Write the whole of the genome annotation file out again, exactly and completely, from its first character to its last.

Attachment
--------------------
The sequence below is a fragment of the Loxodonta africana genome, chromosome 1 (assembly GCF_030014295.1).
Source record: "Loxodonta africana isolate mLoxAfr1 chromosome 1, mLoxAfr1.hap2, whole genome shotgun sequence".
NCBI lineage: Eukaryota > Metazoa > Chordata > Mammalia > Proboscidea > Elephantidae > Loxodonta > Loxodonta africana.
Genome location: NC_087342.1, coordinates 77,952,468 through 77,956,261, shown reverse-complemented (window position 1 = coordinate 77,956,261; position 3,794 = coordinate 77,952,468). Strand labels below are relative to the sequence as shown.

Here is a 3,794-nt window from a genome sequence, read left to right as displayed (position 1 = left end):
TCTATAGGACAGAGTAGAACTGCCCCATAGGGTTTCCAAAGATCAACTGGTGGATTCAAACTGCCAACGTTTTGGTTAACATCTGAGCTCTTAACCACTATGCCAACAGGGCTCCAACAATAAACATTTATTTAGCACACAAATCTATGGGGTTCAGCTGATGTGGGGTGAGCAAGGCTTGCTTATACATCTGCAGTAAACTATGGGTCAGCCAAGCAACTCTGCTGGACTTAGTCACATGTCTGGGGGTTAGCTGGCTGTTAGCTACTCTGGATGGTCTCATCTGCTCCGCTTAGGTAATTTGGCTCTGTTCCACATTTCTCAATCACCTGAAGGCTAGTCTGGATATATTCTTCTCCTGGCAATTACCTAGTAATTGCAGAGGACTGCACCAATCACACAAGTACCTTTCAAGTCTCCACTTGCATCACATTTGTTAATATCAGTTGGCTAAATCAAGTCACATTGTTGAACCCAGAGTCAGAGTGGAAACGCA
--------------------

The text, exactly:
The sequence below is a fragment of the Loxodonta africana genome, chromosome 1 (assembly GCF_030014295.1).
Source record: "Loxodonta africana isolate mLoxAfr1 chromosome 1, mLoxAfr1.hap2, whole genome shotgun sequence".
NCBI lineage: Eukaryota > Metazoa > Chordata > Mammalia > Proboscidea > Elephantidae > Loxodonta > Loxodonta africana.
Genome location: NC_087342.1, coordinates 77,952,468 through 77,956,261, shown reverse-complemented (window position 1 = coordinate 77,956,261; position 3,794 = coordinate 77,952,468). Strand labels below are relative to the sequence as shown.

Here is a 3,794-nt window from a genome sequence, read left to right as displayed (position 1 = left end):
TCTATAGGACAGAGTAGAACTGCCCCATAGGGTTTCCAAAGATCAACTGGTGGATTCAAACTGCCAACGTTTTGGTTAACATCTGAGCTCTTAACCACTATGCCAACAGGGCTCCAACAATAAACATTTATTTAGCACACAAATCTATGGGGTTCAGCTGATGTGGGGTGAGCAAGGCTTGCTTATACATCTGCAGTAAACTATGGGTCAGCCAAGCAACTCTGCTGGACTTAGTCACATGTCTGGGGGTTAGCTGGCTGTTAGCTACTCTGGATGGTCTCATCTGCTCCGCTTAGGTAATTTGGCTCTGTTCCACATTTCTCAATCACCTGAAGGCTAGTCTGGATATATTCTTCTCCTGGCAATTACCTAGTAATTGCAGAGGACTGCACCAATCACACAAGTACCTTTCAAGTCTCCACTTGCATCACATTTGTTAATATCAGTTGGCTAAATCAAGTCACATTGTTGAACCCAGAGTCAGAGTGGAAACGCA